Seminar 3: Collaging Trans Rhetorics
Primarily Synchronous (May 24-May 28)
This seminar adopts “collage” as a guiding principle, collaging work from transgender studies, trans rhetorics, and performance studies with participants’ perspectives, works-in-progress, and experiences. We assemble our seminar-in-collage through two moves: (1) Co-facilitated discussion sessions and (2) Participant shares. In the first move, participants join seminar organizers in co-constructing discussion sessions that are structured around keywords, for which participants will be provided suggested readings. The keywords help organize and facilitate constellations of thought, expression, and activism as they engage, trouble, and complicate trans rhetorics. Throughout, we will explore trans epistemologies as inextricable from matters of race, class, disability, and nationality. We will also focus on the strands of trans wisdom that emerge specifically from the precarities of trans life, querying how rhetorical studies can contribute to conversations and collective actions that affect the life chances of trans people. Possible keywords that will guide these labors include child/childhood; taxonomy; trans/queer/feminism; (ab)normal and (un)natural; body, embodiment, and enfleshment; trans rage; critical pedagogies; erotic/a; gender futurities; and prison abolition. In the second move, seminar participants share works-in-progress. These works can take any form including, for instance, creative (non-)fiction accounts, performance art including staged performance, academic research articles, arts-based expressions, community-based organizing plans, and so on. We invite research and art that explores the interrelations of rhetoric and trans life, especially work that considers how trans experiences and epistemologies intersect with other vectors of identity and knowledge. Participants are asked to submit works-in-progress prior to the seminar so that they might receive directed peer feedback in addition to that which emerges during the seminar. In the spirit of collage, this seminar resists normative hierarchies of trans intelligibility, preferring to explore other inventive, combinatory, kaleidoscopic understandings of trans rhetoric we might imagine together.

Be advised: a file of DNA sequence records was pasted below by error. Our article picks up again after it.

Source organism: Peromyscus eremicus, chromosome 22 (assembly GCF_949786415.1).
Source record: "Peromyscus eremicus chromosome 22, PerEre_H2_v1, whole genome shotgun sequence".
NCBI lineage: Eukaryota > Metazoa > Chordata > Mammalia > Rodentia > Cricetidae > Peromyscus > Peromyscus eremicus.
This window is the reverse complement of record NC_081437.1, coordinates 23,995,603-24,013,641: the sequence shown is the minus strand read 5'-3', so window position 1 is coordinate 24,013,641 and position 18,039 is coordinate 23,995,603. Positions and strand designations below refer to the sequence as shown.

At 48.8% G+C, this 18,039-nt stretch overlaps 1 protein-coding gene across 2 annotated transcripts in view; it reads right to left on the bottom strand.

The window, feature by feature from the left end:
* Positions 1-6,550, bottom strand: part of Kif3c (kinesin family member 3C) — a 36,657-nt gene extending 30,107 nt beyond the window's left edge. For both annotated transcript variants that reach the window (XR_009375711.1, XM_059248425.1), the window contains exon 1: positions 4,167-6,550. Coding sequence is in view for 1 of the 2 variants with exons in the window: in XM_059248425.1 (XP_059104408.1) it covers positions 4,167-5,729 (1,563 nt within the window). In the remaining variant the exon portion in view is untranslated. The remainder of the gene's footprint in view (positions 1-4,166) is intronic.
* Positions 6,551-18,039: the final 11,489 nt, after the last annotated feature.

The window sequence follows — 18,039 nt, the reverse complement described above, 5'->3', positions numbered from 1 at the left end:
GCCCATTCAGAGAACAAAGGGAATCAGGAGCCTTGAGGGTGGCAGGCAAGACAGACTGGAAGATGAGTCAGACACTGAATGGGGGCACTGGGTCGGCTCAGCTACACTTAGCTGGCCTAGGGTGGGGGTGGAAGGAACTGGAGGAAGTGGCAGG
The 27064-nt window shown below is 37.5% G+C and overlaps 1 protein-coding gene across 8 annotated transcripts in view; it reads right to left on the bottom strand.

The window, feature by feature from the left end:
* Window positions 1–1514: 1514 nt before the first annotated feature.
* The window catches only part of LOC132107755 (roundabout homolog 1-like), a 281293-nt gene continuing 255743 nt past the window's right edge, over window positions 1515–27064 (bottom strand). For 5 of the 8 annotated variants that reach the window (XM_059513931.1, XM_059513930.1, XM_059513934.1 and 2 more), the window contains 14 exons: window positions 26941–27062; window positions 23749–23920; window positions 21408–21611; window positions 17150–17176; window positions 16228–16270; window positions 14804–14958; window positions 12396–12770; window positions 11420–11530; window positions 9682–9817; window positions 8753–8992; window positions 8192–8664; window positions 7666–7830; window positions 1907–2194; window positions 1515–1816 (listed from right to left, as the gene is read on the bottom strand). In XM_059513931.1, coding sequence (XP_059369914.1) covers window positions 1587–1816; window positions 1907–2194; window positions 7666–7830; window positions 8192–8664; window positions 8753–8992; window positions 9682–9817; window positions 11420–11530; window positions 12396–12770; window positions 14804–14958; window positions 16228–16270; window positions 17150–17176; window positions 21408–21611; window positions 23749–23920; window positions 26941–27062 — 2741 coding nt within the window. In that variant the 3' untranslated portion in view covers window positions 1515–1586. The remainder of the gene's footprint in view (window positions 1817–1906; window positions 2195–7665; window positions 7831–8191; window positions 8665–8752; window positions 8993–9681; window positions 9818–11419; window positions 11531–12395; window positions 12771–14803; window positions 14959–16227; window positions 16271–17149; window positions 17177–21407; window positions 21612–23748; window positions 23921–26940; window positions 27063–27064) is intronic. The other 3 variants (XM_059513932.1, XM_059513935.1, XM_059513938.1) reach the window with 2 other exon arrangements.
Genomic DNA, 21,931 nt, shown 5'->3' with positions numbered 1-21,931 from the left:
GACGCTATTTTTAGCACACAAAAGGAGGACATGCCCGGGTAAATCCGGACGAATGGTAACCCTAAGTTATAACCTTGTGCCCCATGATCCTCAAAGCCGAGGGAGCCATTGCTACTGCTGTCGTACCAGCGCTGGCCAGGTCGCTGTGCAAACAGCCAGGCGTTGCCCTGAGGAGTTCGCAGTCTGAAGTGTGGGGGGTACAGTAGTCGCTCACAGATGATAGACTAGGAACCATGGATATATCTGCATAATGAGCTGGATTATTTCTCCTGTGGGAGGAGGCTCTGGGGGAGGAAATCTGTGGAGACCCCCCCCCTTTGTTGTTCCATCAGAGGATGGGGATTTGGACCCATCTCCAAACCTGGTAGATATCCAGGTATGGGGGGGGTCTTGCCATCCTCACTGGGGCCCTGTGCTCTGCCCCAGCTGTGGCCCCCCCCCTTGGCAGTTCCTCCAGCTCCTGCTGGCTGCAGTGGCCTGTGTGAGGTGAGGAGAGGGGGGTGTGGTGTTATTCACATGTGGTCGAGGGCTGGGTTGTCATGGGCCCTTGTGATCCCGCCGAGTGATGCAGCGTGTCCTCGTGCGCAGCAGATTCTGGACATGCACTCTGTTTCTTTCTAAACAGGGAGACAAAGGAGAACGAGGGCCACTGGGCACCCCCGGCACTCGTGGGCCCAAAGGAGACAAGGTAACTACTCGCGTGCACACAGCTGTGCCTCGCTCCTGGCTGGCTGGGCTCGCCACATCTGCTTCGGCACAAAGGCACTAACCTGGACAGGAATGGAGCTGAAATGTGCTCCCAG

Jo Hsu is an assistant professor of Rhetoric and Writing at the University of Texas at Austin. Their research examines how narratives affect struggles over national and communal belonging, and their current book project explores how communal storytelling by trans and queer Asian Americans (re)negotiates conditions for U.S. citizenry. Jo’s writing can be found in Women’s Studies in Communication, College Composition and Communication, Enculturation, Rhetoric Review, the Journal of Multimodal Rhetorics, and other venues. They have work forthcoming in Peitho and the Quarterly Journal of Speech. A queer nonbinary disabled Taiwanese American, they are accountable for the migratory forces, histories of conflict, and legacies of resistance from which their own journey emerges. They are indebted to and guided by trans, crip, and queer of color scholars and activists who have enabled their survival. They strive to further the forms of mutual care and collaborative worldbuilding that they have learned from these mentors and kin.
Benny LeMaster (Ph.D., Southern Illinois University, Carbondale) is Assistant Professor of Critical/Cultural Communication and Performance Studies at Arizona State University. They study the performative, discursive, and material constitution of cultural difference with particular attention paid to the lived experience and survival of trans and queer folks of color. Their scholarship can be found both on the page and on the stage. On the page, their research has been published, for instance, in Departures in Critical Qualitative Research, Women’s Studies in Communication, and Popular Culture Studies Journal. On the stage, their performance work has been featured in a variety of venues ranging from academic conferences to queer bars to art festivals to digital academic journals including Liminalities and Peitho. They identify as a mixed-race Asian/white queer and trans non-binary femme, and their liberatory pedagogical commitments reflect their experience as a first-generation-student-turned-academic. Their pronouns are they/them. Alright, who wants to make art?